• Seaman’s book/records.
  • Note: Passport stamps may be considered a part of the evidence submitted, but should not be the sole documentary evidence. Drivers’ licenses do not constitute evidence of physical presence.

Third Party Attendance at Passport and CRBA Appointment Interviews

Generally, immediate family members may accompany passport or CRBA applicants to their appointment interviews at a U.S. embassy or consulate, and all minor children must be accompanied by a parent or guardian.  Passport or CRBA applicants also have the option of being accompanied by an attorney at their appointment interview.  Attendance by any third party, including an attorney, accompanying an applicant is subject to the following parameters designed to ensure an orderly appointment interview process and to maintain the integrity of the adjudication of the application(s):

  • Given space limitations in the consular section, not more than one attendee at a time will be allowed to accompany an applicant (or the applicant’s parent or guardian if the applicant is a minor).
  • Attendance by an attorney does not excuse the applicant and/or the minor applicant’s parent or guardian from attending the appointment interview in person.
  • The manner in which a passport or CRBA appointment interview is conducted, and the scope and nature of the inquiry, shall at all times be at the discretion of the consular officer, following applicable Departmental guidance.
  • It is expected that attorneys will provide their clients with relevant legal advice prior to, rather than at, the appointment interview, and will advise their clients prior to the appointment interview that the client will participate in the appointment interview with minimal assistance.
  • Attorneys may not engage in any form of legal argumentation during the appointment interview and before the consular officer.
  • Attendees other than a parent or guardian accompanying a minor child may not answer a consular officer’s question on behalf or in lieu of an applicant, nor may they summarize, correct, or attempt to clarify an applicant’s response, or interrupt or interfere with an applicant’s responses to a consular officer’s questions.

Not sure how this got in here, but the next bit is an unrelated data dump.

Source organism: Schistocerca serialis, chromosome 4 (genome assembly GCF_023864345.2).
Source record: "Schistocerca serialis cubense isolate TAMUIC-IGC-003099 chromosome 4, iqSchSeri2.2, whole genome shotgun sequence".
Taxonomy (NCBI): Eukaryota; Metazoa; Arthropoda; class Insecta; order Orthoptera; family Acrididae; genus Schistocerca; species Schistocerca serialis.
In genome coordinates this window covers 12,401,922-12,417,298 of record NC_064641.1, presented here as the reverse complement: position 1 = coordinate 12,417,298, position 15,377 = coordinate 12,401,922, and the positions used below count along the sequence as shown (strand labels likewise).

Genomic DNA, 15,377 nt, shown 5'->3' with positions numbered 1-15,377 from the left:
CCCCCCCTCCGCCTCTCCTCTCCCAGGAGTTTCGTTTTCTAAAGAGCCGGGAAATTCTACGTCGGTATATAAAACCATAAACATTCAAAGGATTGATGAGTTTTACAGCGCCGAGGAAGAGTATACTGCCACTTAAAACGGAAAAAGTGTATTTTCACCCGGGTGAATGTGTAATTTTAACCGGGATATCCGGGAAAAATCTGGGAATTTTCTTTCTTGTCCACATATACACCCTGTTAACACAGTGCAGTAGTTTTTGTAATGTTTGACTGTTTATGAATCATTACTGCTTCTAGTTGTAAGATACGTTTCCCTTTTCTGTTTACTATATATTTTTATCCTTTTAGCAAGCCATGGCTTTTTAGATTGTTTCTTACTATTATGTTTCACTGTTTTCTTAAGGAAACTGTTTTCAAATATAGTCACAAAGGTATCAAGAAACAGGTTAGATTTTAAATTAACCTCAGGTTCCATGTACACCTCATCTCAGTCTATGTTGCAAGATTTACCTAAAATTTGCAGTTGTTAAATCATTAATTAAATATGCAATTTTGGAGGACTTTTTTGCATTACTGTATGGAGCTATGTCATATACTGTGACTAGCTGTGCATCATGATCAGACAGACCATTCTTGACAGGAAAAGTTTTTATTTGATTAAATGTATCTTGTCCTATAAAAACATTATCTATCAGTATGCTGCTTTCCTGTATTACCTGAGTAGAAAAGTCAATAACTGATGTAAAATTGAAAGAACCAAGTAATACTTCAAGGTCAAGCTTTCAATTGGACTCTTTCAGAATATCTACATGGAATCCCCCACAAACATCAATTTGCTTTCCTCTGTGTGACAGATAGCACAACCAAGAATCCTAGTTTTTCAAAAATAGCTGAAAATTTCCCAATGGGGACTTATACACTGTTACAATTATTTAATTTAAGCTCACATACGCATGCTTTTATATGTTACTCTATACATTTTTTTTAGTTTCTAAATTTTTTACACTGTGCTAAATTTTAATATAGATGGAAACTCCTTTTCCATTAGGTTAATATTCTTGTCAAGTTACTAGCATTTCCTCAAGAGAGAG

• To the extent that an applicant does not understand a question, s/he should seek clarification from the consular officer directly.
  • The consular officer has sole discretion to determine the appropriate language(s) for communication with the applicant, based on the facility of both officer and applicant and the manner and form that best facilitate communication between the consular officer and the applicant.  Attendees may not demand that communications take place in a particular language solely for the benefit of the attendee.  Nor may attendees object to or insist on the participation of an interpreter in the appointment interview, to the qualifications of any interpreter, or to the manner or substance of any translation.
  • No attendee may coach or instruct applicants as to how to answer a consular officer’s question.
  • Attendees may not object to a consular officer’s question on any ground (including that the attendee regards the question to be inappropriate, irrelevant, or adversarial), or instruct the applicant not to answer a consular officer’s question.  Attendees may not interfere in any manner with the consular officer’s ability to conduct all inquiries and fact-finding necessary to exercise his or her responsibilities to adjudicate the application.
  • During a passport or CRBA appointment interview, attendees may not discuss or inquire about other applications.
  • Attendees may take written notes but may not otherwise record the appointment interviews.
  • Attendees may not engage in any other conduct that materially disrupts the appointment interview.  For example, they may not yell at or otherwise attempt to intimidate or abuse a consular officer or staff, and they may not engage in any conduct that threatens U.S. national security or the security of the embassy or its personnel.  Attendees must follow all security policies of the Department of State and the U.S. embassy or consulate where the appointment interview takes place.

Attendees may not engage in any conduct that violates this policy and/or otherwise materially disrupts the appointment interview.  Failure to observe these parameters will result in a warning to the attendee and, if ignored, the attendee may be asked to leave the appointment interview and/or the premises, as appropriate.  It would then be the applicant’s choice whether to continue the appointment interview without the attendee present, subject to the consular officer’s discretion to terminate the appointment interview.  The safety and privacy of all applicants awaiting consular services, as well as of consular and embassy personnel, is of paramount consideration.